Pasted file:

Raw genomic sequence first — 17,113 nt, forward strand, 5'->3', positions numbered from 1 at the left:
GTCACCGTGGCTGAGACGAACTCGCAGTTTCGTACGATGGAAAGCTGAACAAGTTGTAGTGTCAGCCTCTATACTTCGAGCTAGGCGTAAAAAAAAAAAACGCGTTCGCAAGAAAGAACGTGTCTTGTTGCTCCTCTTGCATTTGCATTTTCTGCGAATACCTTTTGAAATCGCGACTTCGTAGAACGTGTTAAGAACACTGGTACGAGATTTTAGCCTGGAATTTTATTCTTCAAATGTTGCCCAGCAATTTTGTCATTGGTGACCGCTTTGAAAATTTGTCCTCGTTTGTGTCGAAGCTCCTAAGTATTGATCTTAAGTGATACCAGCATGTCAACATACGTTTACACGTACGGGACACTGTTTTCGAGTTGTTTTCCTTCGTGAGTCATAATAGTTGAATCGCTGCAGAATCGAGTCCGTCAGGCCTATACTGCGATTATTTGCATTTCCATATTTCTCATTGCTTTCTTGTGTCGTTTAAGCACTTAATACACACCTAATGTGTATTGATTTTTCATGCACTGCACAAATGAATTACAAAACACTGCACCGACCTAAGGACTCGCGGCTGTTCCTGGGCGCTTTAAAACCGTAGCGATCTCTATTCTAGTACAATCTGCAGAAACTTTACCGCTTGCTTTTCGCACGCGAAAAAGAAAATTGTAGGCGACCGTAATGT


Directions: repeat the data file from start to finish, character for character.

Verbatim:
Raw genomic sequence first — 17,113 nt, forward strand, 5'->3', positions numbered from 1 at the left:
GTCACCGTGGCTGAGACGAACTCGCAGTTTCGTACGATGGAAAGCTGAACAAGTTGTAGTGTCAGCCTCTATACTTCGAGCTAGGCGTAAAAAAAAAAAACGCGTTCGCAAGAAAGAACGTGTCTTGTTGCTCCTCTTGCATTTGCATTTTCTGCGAATACCTTTTGAAATCGCGACTTCGTAGAACGTGTTAAGAACACTGGTACGAGATTTTAGCCTGGAATTTTATTCTTCAAATGTTGCCCAGCAATTTTGTCATTGGTGACCGCTTTGAAAATTTGTCCTCGTTTGTGTCGAAGCTCCTAAGTATTGATCTTAAGTGATACCAGCATGTCAACATACGTTTACACGTACGGGACACTGTTTTCGAGTTGTTTTCCTTCGTGAGTCATAATAGTTGAATCGCTGCAGAATCGAGTCCGTCAGGCCTATACTGCGATTATTTGCATTTCCATATTTCTCATTGCTTTCTTGTGTCGTTTAAGCACTTAATACACACCTAATGTGTATTGATTTTTCATGCACTGCACAAATGAATTACAAAACACTGCACCGACCTAAGGACTCGCGGCTGTTCCTGGGCGCTTTAAAACCGTAGCGATCTCTATTCTAGTACAATCTGCAGAAACTTTACCGCTTGCTTTTCGCACGCGAAAAAGAAAATTGTAGGCGACCGTAATGT